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Retired Chester Firefighter Robert Sanford Arrested For Allegedly Throwing Fire Extinguisher At Police During Capitol Riot

CHESTER, Pa. (CBS) -- A retired Chester firefighter was arrested by the FBI for allegedly hurling a fire extinguisher at police inside the U.S. Capitol during the Jan. 6 attack. Robert Sanford, 55, from Upper Chichester, was arrested early Thursday morning and was formally charged via a virtual federal hearing.

Federal authorities used video from the riots to identify Sanford, who was seen wearing a Chester Fire Department hat. They say he is pictured holding a fire extinguisher that he's accused of hitting Capitol police officers with during the rioting.

Court documents allege that he traveled to Washington, D.C. with a group to attend President Donald Trump's rally and made his way to the Capitol during the insurrection.

"This morning, Robert Sanford, 55, of Upper Chichester, Delaware County, surrendered to federal agents on several charges, the most serious of which is assault on a federal charge," FBI Special Agent in Charge Michael Driscoll said. "Both men are being prosecuted by the U.S. Attorney's Office in the District of Columbia. We've conducted extensive work over the past few days around the clock, not sparing any resources."

Sanford has been charged with knowingly entering or remaining in any restricted building or grounds, disorderly, disruptive conduct on Capitol grounds, civil disorder, assaulting, resisting or impeding officers while engaged in the performance of official duties.

Sanford's attorney described his client as a family man who's never been in trouble with the law.

"I don't disagree that my client was present in D.C. I will tell you that he was not part of any kind of organized insurrection, not part of any right-wing extremist groups," Enrique Latoison, Sanford's attorney, said. "He was not part of any of that nature. My client is very remorseful to even be involved in this situation. He's a family man, he's a father of three, this is not who he is. He's embarrassed to be in this situation."

Though Sanford's attorney says the retired Chester firefighter of 26 years wasn't involved in any right-wing extremist groups, prosecutors say a Proud Boys shirt was found in his home.

Eyewitness News stopped by Sanford's home in Chichester but our knocks went unanswered. His neighbors who were home declined to comment.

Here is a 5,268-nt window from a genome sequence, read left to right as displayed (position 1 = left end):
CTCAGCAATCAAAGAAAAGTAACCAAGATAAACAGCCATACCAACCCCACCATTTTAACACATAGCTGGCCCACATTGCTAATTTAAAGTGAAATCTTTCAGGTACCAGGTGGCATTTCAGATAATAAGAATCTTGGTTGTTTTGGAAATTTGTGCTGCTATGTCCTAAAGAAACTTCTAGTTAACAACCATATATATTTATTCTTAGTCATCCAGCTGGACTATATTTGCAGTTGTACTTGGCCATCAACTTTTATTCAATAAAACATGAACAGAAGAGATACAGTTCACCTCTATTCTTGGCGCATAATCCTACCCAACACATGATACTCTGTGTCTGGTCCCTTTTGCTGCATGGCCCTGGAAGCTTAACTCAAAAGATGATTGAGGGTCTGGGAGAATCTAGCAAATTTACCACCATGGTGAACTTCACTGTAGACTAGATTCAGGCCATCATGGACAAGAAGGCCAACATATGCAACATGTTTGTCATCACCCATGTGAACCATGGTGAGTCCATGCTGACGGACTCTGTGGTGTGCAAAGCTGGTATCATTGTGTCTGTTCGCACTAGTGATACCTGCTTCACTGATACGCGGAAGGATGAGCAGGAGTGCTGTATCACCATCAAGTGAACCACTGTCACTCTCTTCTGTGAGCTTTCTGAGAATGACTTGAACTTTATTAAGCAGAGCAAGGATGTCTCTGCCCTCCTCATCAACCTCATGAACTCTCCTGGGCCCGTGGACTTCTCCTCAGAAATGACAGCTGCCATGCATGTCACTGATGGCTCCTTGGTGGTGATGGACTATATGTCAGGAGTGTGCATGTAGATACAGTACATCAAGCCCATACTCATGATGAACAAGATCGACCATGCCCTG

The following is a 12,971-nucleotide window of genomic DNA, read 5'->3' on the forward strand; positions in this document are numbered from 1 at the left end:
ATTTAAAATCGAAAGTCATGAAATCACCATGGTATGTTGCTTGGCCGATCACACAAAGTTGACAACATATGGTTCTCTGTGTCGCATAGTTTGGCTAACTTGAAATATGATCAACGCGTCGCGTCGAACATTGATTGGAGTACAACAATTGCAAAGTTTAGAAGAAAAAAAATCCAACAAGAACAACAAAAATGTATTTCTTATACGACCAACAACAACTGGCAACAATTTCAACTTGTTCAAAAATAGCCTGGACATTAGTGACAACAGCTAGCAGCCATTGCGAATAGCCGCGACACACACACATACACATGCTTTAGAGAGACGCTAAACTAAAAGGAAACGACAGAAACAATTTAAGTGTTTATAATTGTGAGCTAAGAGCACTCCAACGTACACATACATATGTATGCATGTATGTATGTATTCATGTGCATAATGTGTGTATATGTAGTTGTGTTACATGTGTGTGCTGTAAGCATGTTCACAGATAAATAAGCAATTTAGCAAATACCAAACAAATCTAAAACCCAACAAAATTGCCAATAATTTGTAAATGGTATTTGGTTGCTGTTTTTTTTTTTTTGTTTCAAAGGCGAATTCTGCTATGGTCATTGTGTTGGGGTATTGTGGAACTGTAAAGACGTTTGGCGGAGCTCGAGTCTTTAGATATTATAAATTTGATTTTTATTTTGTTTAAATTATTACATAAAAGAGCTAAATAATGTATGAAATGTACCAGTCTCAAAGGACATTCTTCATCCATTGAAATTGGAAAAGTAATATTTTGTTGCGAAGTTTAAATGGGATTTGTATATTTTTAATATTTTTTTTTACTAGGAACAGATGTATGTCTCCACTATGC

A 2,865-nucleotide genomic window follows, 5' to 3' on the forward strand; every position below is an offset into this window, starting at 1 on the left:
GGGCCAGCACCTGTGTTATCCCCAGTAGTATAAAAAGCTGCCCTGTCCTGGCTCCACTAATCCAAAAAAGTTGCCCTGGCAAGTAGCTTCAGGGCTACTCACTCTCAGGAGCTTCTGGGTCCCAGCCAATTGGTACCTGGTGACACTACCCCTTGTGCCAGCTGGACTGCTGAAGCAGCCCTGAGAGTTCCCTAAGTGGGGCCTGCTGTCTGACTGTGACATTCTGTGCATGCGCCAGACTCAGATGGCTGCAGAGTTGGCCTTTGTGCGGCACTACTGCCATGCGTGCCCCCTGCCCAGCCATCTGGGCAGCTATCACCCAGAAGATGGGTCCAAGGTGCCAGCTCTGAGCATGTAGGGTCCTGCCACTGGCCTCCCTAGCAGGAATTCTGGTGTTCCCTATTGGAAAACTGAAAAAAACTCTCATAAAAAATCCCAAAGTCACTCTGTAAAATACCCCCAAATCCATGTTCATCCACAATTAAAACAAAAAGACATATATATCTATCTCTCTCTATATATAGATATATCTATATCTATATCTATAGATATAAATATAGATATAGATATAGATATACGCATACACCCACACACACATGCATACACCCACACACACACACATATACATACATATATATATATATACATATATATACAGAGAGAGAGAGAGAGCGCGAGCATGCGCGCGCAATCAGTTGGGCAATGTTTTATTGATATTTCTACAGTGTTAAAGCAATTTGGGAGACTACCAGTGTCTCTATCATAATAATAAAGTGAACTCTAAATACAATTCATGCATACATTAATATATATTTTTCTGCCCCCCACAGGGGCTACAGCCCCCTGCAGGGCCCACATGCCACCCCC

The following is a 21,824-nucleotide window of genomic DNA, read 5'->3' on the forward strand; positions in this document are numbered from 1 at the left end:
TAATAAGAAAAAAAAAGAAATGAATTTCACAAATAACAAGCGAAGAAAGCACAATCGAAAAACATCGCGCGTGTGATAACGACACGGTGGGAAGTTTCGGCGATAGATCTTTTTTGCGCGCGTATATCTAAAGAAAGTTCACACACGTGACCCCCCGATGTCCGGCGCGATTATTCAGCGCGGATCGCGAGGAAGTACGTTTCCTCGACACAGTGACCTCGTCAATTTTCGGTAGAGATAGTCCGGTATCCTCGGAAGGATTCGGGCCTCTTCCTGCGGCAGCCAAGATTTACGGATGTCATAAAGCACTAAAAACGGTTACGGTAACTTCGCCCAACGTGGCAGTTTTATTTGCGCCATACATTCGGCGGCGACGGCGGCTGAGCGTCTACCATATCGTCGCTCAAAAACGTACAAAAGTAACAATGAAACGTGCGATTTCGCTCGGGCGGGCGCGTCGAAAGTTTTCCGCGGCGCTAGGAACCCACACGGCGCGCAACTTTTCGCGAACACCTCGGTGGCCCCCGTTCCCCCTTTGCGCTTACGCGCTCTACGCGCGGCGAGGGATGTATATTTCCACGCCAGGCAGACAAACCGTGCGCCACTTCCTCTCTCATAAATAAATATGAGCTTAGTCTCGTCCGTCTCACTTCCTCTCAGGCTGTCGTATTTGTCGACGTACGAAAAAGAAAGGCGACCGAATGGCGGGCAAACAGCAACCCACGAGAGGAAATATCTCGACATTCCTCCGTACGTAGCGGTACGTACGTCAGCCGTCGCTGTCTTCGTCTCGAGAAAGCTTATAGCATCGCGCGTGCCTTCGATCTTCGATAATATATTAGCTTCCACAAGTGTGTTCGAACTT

Chester Mayor Thaddeus Kirkland issued the following statement:

"City officials are aware that a former Chester Firefighter allegedly attended and participated in the insurrection that took place in our nation's capital last week. While Robert Sanford adorned a hat with a Fire Department logo, he is not a current employee of the city of Chester. Mr. Sanford was a member of the Chester Fire Department from January 1994 until his retirement in February 2020. As the First Amendment of our Constitution outlines the right to free speech and to peaceful assembly, the actions of the rioters in D.C. last week hinged on characteristics of domestic terrorism. As such, if any person, be it current or former employee or resident, is confirmed to have participated in last week's event at the Capitol, then we hope our legal system will work according to its purpose and bring them to justice. On behalf of the city of Chester, I offer my deepest, most heartfelt condolences to the family and friends who lost a loved one as a result of the events that transpired on that day."

Within seven days, Sanford will be transferred to Washington, D.C., where he'll receive his court date.

His lawyer says he will request that his client be released even though that request was denied in the commonwealth.

Earlier this week, Philadelphia police opened their own internal affairs case into one of their officers after she allegedly attended the Trump rally that preceded the riots at the U.S. Capitol.

A U.S. Capitol Police officer, 40-year-old Brian Sicknick from South River, New Jersey, died from injuries he suffered during Wednesday's riot.

A Pennsylvania man, 50-year-old Benjamin Philips of Ringtown, Pennsylvania, died from a medical emergency and was among four others who died during the violent mob.

More than a dozen people from the Philadelphia area were arrested in the aftermath of the U.S. Capitol breach.

CBS3's Natasha Brown and Kimberly Davis contributed to this report.


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